Talk:Binary strings

From Rosetta Code

Break out?[edit]

I think this task should be broken out into smaller tasks and then put into a category. String concatenation is already a task, so it would be grouped with these tasks. --Mwn3d 18:04, 14 April 2009 (UTC)

Maybe is a good idea... But a path similar to Basic bitmap storage should be begun. I mean, the struct String is shared among all the tasks... so we need also a task like "provide a basic storage for a (binary) string", so that next tasks can refer to it instead of replicating the struct, or linking to where it is defined since it is needed by a specific function, e.g. see "String concatenation" for struct... --ShinTakezou 11:51, 15 April 2009 (UTC)
Then I've taken a look at those tasks and they do not focus on the concept of "byte strings", rather they refer to text strings. This is an issue if the text string implementation uses a terminator character, like C; and in fact the C solutions to those tasks (Copy a string, String concatenation, String length) work only for null-terminated string (i.e. "null" char can't be part of the string). (Of course this does not happen in every languages; but C is among those having this "problem"). I think it is enough to add some more C code to those tasks... Or maybe I gave the wrong name, should it be "Basic binary string manipulation functions"? (binary or according to Wikipedia bytestring) --ShinTakezou 15:23, 15 April 2009 (UTC)
You're in a better position to figure that out than I am. I don't think I was ever really clear on byte strings and binary strings (probably because most of the string work I've done is in Java where most of the details are hidden or irrelevant). --Mwn3d 19:58, 15 April 2009 (UTC)
There's nothing but a conventional distinction (but the following Java example says that after all it can be not so conventional after all...). Generally a string is just a sequence of "symbols" (bytes), even text are made of bytes of course... The distinction just stresses the fact that the bytes can be interpreted as text (according to which encoding...?) and are not generic binary data. Strings are not exactly "binary safe" in Java, but there's no terminator in use:
public class binsafe {
public static void main(String[] args) {
System.out.print("\000\000test\001\377");
}
}
Outputs
$ java -cp . binsafe |hexdump -C
00000000  00 00 74 65 73 74 01 c3  bf                       |..test...|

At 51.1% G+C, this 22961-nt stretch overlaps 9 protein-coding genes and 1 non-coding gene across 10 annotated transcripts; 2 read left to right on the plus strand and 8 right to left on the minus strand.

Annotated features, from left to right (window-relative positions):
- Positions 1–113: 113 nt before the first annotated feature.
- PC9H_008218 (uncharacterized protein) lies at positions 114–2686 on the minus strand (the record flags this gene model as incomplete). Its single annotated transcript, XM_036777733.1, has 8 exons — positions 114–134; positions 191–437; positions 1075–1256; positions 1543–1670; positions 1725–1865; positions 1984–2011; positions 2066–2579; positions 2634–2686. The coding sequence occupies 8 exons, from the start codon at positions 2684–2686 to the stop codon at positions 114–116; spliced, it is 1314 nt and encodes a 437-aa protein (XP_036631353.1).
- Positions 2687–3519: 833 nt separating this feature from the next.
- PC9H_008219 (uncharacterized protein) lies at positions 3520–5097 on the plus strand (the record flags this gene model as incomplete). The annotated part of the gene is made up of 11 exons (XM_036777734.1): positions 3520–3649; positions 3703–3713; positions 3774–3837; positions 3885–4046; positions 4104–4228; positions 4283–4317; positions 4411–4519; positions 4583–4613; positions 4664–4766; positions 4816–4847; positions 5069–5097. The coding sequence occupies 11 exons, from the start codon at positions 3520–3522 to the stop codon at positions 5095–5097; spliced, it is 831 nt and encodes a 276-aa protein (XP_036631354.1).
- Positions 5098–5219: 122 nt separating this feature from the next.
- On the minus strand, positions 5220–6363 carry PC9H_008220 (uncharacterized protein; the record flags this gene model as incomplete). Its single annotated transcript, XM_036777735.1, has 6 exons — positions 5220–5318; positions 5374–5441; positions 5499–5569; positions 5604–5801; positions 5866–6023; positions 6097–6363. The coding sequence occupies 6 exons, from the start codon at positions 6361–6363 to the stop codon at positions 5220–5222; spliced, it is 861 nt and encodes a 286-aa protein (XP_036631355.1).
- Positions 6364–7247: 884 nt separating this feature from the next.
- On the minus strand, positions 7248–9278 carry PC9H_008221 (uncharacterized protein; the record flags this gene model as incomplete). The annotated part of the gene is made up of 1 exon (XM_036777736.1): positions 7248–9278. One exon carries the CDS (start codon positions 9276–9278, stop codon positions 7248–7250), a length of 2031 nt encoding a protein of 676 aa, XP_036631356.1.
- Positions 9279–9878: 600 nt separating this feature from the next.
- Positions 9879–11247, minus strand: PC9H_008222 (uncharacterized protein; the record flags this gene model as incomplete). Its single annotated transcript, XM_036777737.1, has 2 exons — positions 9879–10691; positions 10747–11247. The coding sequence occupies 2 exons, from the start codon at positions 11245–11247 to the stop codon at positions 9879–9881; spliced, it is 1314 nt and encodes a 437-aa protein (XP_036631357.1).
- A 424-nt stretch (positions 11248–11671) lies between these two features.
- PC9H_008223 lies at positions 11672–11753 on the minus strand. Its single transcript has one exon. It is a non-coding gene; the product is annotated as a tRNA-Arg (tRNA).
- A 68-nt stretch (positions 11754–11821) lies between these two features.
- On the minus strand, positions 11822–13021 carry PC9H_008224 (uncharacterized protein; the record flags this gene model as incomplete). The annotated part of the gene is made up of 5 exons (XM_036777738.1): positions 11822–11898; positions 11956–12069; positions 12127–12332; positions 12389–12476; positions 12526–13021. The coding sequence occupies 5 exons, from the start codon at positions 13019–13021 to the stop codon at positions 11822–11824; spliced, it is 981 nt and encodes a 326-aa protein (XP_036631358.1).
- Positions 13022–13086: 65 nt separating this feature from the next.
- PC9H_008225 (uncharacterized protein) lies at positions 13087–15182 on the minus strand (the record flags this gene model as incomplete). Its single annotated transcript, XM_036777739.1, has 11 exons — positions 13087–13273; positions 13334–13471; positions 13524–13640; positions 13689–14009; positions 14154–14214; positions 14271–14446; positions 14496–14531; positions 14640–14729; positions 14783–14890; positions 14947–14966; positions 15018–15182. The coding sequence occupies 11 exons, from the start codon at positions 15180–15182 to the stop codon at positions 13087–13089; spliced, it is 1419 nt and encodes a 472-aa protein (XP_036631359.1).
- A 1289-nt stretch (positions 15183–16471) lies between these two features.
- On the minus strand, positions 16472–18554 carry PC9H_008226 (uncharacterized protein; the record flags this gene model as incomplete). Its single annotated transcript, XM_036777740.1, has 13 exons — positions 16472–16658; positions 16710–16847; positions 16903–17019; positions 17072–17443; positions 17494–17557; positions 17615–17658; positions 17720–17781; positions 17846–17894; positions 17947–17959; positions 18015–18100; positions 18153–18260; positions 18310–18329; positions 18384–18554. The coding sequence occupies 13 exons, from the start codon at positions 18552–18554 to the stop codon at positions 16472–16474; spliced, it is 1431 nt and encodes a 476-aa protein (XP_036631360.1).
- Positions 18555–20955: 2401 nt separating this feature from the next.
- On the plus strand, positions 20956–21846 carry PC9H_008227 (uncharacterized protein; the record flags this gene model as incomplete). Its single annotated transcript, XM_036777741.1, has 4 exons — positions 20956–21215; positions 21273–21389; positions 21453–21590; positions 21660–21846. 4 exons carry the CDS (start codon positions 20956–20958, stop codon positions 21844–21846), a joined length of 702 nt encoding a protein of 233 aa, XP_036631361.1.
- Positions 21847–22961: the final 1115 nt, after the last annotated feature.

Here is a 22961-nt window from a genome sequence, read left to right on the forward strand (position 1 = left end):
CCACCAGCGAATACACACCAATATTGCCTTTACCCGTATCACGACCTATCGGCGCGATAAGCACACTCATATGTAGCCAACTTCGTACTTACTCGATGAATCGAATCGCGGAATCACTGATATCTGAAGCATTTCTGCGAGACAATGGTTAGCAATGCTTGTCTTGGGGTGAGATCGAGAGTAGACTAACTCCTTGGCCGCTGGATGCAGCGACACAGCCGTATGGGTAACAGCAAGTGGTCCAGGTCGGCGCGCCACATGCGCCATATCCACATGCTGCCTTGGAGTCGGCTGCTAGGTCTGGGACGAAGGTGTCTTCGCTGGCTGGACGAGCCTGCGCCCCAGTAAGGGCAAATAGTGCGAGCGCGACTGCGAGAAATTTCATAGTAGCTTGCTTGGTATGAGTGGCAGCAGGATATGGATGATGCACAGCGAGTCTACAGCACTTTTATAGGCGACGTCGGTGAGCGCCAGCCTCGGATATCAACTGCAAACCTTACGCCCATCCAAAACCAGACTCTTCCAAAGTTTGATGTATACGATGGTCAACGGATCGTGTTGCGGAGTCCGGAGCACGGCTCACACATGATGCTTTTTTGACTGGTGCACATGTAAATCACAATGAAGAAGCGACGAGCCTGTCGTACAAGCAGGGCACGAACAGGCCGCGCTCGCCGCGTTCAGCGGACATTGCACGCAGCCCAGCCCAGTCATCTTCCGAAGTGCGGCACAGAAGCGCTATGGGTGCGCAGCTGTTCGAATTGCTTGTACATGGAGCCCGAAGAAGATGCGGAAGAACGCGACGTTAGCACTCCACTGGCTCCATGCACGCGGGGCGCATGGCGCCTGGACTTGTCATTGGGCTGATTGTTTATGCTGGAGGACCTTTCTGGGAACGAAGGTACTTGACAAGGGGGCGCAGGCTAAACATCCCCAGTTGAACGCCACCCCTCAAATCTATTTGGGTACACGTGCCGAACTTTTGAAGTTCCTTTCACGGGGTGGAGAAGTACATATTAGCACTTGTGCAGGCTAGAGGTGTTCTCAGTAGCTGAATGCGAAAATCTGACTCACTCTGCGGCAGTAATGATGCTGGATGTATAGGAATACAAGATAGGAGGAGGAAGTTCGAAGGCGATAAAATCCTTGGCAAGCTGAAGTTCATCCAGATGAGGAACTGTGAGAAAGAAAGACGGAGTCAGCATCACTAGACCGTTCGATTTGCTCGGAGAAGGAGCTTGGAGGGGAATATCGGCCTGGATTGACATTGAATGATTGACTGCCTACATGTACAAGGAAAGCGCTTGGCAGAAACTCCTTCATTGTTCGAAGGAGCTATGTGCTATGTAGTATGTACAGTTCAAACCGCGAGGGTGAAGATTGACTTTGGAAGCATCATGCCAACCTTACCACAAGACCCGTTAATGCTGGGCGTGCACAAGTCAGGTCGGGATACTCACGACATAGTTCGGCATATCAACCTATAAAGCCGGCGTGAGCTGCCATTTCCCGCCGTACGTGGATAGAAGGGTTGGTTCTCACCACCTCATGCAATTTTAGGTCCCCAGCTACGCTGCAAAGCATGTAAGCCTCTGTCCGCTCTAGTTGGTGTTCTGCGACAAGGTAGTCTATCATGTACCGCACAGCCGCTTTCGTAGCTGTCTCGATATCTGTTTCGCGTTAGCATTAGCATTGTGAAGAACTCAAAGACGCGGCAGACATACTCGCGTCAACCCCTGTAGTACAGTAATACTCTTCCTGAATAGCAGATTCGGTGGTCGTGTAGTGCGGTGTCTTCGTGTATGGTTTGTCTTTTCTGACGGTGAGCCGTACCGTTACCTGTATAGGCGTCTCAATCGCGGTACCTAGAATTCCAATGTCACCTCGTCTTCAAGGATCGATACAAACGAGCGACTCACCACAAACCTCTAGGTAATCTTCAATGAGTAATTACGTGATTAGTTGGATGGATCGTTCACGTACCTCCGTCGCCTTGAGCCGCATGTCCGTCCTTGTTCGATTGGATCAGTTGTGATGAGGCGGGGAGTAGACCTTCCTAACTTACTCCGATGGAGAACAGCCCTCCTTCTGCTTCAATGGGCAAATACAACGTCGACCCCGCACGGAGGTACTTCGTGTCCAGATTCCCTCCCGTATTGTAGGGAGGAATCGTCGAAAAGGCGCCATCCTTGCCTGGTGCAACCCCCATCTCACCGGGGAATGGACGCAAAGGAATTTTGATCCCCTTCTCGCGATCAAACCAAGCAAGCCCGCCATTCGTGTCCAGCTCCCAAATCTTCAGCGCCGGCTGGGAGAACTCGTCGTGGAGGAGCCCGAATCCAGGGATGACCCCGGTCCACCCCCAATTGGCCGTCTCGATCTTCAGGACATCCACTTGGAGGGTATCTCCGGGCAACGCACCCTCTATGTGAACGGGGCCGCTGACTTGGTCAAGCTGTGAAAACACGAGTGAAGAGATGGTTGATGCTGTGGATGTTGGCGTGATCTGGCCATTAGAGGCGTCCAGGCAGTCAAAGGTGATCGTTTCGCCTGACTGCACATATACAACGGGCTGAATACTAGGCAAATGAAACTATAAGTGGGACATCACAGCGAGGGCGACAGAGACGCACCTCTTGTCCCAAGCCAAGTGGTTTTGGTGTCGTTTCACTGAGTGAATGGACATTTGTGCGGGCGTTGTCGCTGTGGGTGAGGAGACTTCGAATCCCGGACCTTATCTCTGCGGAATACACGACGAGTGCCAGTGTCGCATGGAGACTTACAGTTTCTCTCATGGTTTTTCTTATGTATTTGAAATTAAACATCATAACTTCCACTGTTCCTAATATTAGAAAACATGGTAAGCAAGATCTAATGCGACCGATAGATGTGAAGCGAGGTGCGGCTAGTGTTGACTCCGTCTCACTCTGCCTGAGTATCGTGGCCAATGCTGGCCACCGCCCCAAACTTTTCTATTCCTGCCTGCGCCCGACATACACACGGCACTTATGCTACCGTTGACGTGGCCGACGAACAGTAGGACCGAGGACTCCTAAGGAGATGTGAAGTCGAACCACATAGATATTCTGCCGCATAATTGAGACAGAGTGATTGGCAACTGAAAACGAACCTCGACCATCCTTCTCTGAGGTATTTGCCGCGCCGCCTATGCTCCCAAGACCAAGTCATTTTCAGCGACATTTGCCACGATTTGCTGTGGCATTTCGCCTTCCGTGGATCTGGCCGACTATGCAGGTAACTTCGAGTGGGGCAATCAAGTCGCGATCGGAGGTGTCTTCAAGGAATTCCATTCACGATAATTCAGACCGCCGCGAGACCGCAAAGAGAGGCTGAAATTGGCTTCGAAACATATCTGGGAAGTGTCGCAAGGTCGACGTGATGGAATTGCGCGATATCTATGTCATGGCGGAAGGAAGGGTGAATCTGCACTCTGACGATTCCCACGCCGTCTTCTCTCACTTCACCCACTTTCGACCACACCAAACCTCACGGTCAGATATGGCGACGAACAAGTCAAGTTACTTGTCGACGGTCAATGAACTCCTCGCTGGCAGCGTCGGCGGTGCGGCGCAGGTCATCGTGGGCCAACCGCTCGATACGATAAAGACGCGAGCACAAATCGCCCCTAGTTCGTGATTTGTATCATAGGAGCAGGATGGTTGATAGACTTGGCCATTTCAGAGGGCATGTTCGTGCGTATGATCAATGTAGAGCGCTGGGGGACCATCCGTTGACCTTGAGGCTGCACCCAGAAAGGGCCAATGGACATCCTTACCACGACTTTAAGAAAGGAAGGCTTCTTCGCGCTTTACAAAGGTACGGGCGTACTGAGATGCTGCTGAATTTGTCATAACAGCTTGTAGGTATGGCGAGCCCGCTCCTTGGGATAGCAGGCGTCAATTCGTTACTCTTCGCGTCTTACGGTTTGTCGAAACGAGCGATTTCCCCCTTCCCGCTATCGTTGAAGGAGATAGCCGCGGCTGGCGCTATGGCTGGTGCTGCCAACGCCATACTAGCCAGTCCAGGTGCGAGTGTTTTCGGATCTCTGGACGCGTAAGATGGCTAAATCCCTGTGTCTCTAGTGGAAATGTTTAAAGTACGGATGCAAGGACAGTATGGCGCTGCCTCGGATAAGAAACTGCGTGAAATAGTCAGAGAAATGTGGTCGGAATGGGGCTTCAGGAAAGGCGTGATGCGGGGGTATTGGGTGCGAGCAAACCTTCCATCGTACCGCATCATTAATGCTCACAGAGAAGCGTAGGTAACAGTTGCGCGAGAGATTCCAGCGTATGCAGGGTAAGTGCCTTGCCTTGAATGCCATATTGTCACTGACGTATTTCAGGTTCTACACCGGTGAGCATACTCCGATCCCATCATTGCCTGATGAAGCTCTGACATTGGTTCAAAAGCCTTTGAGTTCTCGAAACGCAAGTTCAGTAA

00000009
Which looks odd since the byte 255 (octal 377) is oddly UTF-8 encoded, infact
$ printf "\xc3\xbf" |iconv -f utf-8 -t latin1 |hexdump -C
00000000  ff                                                |.|
00000001
Maybe there's a method in the String class that says Java not to "interpret" the string, or maybe such a task in Java should be accomplished using a custom class innerly using byte[]. --ShinTakezou 21:53, 15 April 2009 (UTC)
Java has a String method toByteArray(), but I think the actual tasks need to be customized. --Mwn3d 22:14, 15 April 2009 (UTC)

Comment: PureBasic does not have real binary strings[edit]

I would like to comment on the given PureBasic code for binary strings.

The example code using variables with a $ postfix and string literals enclosed in double quotes (") does use normal PureBasic strings.

Those PureBasic strings are 0 terminated. They may not contain Chr(0) and therefore are not binary safe.

If you want to handle "strings made of arbitrary bytes" in PureBasic, you could use memory buffers or byte arrays, but the code required for handling such, is more evolved, than I am prepared to produce at this moment.

Alternative implementation[edit]

"If your language of choice does have this built-in support, show a possible alternative implementation for the functions or abilities already provided by the language."

For a language that has no limitations on byte values within a byte string, reimplementing something so primitive would be madness, and thankfully, no one yet has taken it seriously. Reimplement without using bytes? without using arrays? Or, use existing language features, but pointlessly wrap them in functions with more cumbersome syntax? As worded, I can't imagine the task as anything but an exercise in obfuscation. —Sonia 00:29, 14 February 2011 (UTC)

Different mood today. I posted a solution. —Sonia 21:30, 18 September 2012 (UTC)